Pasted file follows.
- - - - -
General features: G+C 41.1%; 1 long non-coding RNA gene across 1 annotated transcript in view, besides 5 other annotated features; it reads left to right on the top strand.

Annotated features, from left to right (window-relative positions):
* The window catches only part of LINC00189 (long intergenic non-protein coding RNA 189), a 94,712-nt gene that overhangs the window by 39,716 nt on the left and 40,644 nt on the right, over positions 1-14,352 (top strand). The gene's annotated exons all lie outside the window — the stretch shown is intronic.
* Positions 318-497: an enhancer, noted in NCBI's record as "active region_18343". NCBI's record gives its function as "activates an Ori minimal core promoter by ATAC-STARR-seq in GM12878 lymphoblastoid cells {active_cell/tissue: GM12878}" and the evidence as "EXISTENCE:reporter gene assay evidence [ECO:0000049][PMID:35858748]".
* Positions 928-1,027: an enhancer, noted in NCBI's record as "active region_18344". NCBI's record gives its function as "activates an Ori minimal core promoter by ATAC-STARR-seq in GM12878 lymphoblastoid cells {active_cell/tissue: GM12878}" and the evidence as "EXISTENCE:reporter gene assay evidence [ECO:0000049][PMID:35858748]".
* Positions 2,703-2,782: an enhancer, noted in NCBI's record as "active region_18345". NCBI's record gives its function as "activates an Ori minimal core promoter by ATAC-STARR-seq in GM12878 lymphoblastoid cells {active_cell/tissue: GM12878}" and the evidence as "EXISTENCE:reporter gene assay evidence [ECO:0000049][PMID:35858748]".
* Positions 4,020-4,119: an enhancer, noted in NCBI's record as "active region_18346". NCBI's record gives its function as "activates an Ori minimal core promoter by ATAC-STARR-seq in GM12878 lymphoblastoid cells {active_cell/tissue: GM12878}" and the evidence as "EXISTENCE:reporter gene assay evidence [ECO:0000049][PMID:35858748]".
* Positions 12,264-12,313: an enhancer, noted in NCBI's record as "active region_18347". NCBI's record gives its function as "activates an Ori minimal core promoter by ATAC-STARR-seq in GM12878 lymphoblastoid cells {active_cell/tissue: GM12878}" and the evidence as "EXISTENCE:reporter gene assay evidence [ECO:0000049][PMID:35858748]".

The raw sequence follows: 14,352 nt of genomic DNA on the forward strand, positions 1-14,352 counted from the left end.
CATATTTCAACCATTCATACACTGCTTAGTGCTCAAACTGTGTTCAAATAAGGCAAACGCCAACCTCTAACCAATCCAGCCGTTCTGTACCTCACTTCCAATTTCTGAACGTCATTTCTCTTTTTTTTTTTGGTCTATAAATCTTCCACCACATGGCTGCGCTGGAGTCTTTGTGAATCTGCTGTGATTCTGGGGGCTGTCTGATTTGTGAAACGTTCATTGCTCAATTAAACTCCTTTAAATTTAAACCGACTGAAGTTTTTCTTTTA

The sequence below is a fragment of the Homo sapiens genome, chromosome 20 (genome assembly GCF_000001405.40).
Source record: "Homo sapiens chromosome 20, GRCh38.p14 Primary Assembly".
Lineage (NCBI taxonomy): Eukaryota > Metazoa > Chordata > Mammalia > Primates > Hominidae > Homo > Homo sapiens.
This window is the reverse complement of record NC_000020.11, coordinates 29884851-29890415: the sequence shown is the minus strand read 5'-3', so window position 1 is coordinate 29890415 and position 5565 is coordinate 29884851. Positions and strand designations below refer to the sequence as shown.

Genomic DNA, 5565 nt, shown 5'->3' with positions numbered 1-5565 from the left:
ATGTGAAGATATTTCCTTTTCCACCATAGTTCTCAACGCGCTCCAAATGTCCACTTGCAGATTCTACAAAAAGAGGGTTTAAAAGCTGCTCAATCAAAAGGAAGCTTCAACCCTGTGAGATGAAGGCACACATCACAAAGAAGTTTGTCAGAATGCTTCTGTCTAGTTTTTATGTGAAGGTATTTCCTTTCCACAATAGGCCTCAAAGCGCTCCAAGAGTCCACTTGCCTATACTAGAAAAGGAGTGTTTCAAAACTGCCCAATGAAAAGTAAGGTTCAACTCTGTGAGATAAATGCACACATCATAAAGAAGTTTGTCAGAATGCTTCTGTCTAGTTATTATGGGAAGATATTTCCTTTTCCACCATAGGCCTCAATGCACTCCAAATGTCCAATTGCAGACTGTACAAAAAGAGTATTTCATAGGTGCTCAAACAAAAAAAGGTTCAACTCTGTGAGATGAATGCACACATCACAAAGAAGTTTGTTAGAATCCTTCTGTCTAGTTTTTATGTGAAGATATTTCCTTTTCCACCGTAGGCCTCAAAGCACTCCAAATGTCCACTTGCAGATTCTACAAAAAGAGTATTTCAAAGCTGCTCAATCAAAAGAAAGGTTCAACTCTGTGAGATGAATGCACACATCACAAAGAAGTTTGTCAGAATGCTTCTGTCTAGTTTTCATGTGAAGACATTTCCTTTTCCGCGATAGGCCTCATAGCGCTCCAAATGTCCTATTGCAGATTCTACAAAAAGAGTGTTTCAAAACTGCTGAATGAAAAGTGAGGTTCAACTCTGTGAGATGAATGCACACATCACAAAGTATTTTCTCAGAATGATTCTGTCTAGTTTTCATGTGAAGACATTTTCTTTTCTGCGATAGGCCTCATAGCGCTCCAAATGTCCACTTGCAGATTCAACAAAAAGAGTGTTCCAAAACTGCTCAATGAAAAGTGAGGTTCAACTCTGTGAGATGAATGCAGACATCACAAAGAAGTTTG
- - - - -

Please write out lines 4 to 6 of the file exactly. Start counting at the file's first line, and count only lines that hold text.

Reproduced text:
* Positions 318-497: an enhancer, noted in NCBI's record as "active region_18343". NCBI's record gives its function as "activates an Ori minimal core promoter by ATAC-STARR-seq in GM12878 lymphoblastoid cells {active_cell/tissue: GM12878}" and the evidence as "EXISTENCE:reporter gene assay evidence [ECO:0000049][PMID:35858748]".
* Positions 928-1,027: an enhancer, noted in NCBI's record as "active region_18344". NCBI's record gives its function as "activates an Ori minimal core promoter by ATAC-STARR-seq in GM12878 lymphoblastoid cells {active_cell/tissue: GM12878}" and the evidence as "EXISTENCE:reporter gene assay evidence [ECO:0000049][PMID:35858748]".
* Positions 2,703-2,782: an enhancer, noted in NCBI's record as "active region_18345". NCBI's record gives its function as "activates an Ori minimal core promoter by ATAC-STARR-seq in GM12878 lymphoblastoid cells {active_cell/tissue: GM12878}" and the evidence as "EXISTENCE:reporter gene assay evidence [ECO:0000049][PMID:35858748]".